Climate change: The moment I became a climate skeptic

I got my first lesson on the subject of climate change more than 10 years ago. My tutor was an internationally famous climate scientist at a major Ivy League university. Unlike most lectures I have heard from professors, this one was brief, to the point and extremely enlightening.

At the time I was a columnist for the New York Daily News, recently arrived in the United States after more than 30 years in Israel. I had heard about global warming, of course, but I hadn’t thought much about it. Israel has other, more pressing issues.


In May 2001, the United Nations Intergovernmental Panel on Climate Change published its third report, which got a lot of media attention. I looked through it and realized immediately that I had no chance of understanding the science.

I was in good company – I doubt there are half a dozen journalists in captivity who can actually understand the mathematical and chemical formulas and computer projections. That’s what press releases are for.

One item got my attention. It said: “Projections based on the Special Report on Emissions Scenarios suggest warming over the 21st Century at a more rapid rate than that experienced for at least the last 10,000 years.”

I called the professor, one of the authors of the report, for a clarification (he remains nameless because we were off the record). “If global warming is caused by man-made emissions,” I asked, “what accounts for the world warming to this same level 10,000 years ago?”

There was a long silence. Then the professor said, “Are you serious?”

I admitted that I was.

The professor loudly informed me that my question was stupid. The panel’s conclusion was indisputable science, arrived at after years of research by a conclave of the world’s leading climate scholars. Who was I to dispute it?

I told him I wasn’t disputing it, just trying to understand how, you know, the world could have been this hot before without the help of human agency. Maybe this is just a natural climate change like ice ages that once connected continents and warming periods that caused them to drift apart or …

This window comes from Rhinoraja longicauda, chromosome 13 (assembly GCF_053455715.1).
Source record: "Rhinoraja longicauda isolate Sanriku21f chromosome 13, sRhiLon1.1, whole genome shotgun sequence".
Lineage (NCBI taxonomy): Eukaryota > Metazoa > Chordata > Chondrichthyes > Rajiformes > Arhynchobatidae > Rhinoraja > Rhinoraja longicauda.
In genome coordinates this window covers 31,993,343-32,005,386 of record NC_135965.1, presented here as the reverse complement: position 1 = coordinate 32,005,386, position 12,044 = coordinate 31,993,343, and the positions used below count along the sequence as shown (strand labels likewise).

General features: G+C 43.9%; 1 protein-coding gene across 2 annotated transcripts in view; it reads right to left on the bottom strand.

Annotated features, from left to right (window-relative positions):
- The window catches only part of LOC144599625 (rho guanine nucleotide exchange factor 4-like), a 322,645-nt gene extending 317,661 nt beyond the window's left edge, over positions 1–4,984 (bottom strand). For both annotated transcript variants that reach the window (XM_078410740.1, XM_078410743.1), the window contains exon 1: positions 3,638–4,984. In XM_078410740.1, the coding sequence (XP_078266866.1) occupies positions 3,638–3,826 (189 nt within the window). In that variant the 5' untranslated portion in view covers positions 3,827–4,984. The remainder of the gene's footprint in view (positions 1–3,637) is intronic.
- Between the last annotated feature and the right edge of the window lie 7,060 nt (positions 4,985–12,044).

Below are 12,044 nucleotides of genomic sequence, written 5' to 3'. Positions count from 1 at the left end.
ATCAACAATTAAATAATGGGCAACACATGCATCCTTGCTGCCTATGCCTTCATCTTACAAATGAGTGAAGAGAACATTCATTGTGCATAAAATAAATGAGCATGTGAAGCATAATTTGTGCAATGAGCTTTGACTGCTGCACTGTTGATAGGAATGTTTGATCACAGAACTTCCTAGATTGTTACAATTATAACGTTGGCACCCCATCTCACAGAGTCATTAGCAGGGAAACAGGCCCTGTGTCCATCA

At which point I heard a click. The professor hung up on me. At that exact moment I became a climate skeptic. I may not know anything about science, but I have learned over a long career that when an expert hangs up in the middle of a question, it means that he doesn’t know the answer.

This isn’t shocking. Experts, even on subjects less complicated than what the world’s temperature will be in 200 years, are often wrong. One tip-off is when they argue by assuring you that everybody smart already knows they are right.

I was reminded of this encounter the other day while reading a Time Magazine cover story titled, “Eat Butter: Scientists labeled fat the enemy. Why they were wrong.” The article chronicled the decades-long consensus, backed by official U.S. government policy as well as a militant (and self-interested) scientific establishment, that fat was a killer. According to Time, this was “so embedded in modern medicine and nutrition that it became nearly impossible to challenge the consensus.” Scientific journals refused to publish data challenging this orthodoxy. People who did, like Dr. Robert Atkins, were derided as quacks.

Now that consensus has flipped (Time Magazine doesn’t publish articles outside any current consensus). It may flip again someday as we learn even more about nutrition and health. But for now, the danger of eating fat – once an unshakable tenet of settled science – is out of intellectual fashion. People who have virtuously deprived themselves of t-bones, ice cream and cheesecake are now left with egg on their faces. It is a reminder that bad science, backed by a politicized posse of experts, can have distasteful consequences.

Another recent article, this one in the New York Times, also caught my eye. It reported that a submerged forest in Wales has suddenly re-emerged, revealing traces that humans had lived there before the sea rose after the last ice age. “About 10,000 years ago, temperatures warmed sharply, by eight to ten degrees Fahrenheit,” said Dr. Martin Bates, a geoarcheologist called in to examine the situation. The footprints found in the sediment belonged to “refugees of prehistoric climate change,” he said (happily, Wales has since been repopulated).

Dr. Nicholas Ashton of the British Museum, a participant in the project, was philosophical. “We can reconstruct the climate and climate change nearly one million years ago,” he said. “The big lesson is, we have to adapt. Whether we like it or not the climate will change – it always has.” He quickly added that human beings were now “accelerating that change.” The Times reporter didn’t ask him how much the change was accelerating, or what, besides people, might be causing an eons-old phenomenon. Perhaps she didn’t wonder. Or maybe she didn’t feel like getting hung up on by an expert.